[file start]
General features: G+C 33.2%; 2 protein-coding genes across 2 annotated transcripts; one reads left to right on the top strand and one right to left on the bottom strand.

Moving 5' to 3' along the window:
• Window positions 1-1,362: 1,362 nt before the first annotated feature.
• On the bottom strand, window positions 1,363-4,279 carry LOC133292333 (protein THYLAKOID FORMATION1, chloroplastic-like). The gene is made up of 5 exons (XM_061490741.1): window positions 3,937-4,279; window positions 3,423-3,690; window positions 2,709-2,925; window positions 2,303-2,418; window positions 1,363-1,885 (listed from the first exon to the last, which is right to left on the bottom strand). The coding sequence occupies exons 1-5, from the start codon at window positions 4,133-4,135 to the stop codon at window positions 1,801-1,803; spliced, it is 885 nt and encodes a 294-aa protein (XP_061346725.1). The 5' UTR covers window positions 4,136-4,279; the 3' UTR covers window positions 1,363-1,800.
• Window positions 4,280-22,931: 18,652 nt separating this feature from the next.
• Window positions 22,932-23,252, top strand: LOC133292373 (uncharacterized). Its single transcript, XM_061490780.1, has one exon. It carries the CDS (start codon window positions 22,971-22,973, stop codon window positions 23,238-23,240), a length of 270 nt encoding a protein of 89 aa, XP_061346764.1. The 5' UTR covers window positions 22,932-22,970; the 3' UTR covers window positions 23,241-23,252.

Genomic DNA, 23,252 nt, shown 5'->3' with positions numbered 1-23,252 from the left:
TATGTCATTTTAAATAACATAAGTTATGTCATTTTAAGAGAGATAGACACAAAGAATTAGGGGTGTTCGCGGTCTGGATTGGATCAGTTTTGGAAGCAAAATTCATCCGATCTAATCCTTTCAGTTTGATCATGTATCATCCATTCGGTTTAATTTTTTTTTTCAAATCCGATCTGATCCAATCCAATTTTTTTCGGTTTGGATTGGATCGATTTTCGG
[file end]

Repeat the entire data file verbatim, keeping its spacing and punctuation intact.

General features: G+C 33.2%; 2 protein-coding genes across 2 annotated transcripts; one reads left to right on the top strand and one right to left on the bottom strand.

Moving 5' to 3' along the window:
• Window positions 1-1,362: 1,362 nt before the first annotated feature.
• On the bottom strand, window positions 1,363-4,279 carry LOC133292333 (protein THYLAKOID FORMATION1, chloroplastic-like). The gene is made up of 5 exons (XM_061490741.1): window positions 3,937-4,279; window positions 3,423-3,690; window positions 2,709-2,925; window positions 2,303-2,418; window positions 1,363-1,885 (listed from the first exon to the last, which is right to left on the bottom strand). The coding sequence occupies exons 1-5, from the start codon at window positions 4,133-4,135 to the stop codon at window positions 1,801-1,803; spliced, it is 885 nt and encodes a 294-aa protein (XP_061346725.1). The 5' UTR covers window positions 4,136-4,279; the 3' UTR covers window positions 1,363-1,800.
• Window positions 4,280-22,931: 18,652 nt separating this feature from the next.
• Window positions 22,932-23,252, top strand: LOC133292373 (uncharacterized). Its single transcript, XM_061490780.1, has one exon. It carries the CDS (start codon window positions 22,971-22,973, stop codon window positions 23,238-23,240), a length of 270 nt encoding a protein of 89 aa, XP_061346764.1. The 5' UTR covers window positions 22,932-22,970; the 3' UTR covers window positions 23,241-23,252.

Genomic DNA, 23,252 nt, shown 5'->3' with positions numbered 1-23,252 from the left:
TATGTCATTTTAAATAACATAAGTTATGTCATTTTAAGAGAGATAGACACAAAGAATTAGGGGTGTTCGCGGTCTGGATTGGATCAGTTTTGGAAGCAAAATTCATCCGATCTAATCCTTTCAGTTTGATCATGTATCATCCATTCGGTTTAATTTTTTTTTTCAAATCCGATCTGATCCAATCCAATTTTTTTCGGTTTGGATTGGATCGATTTTCGG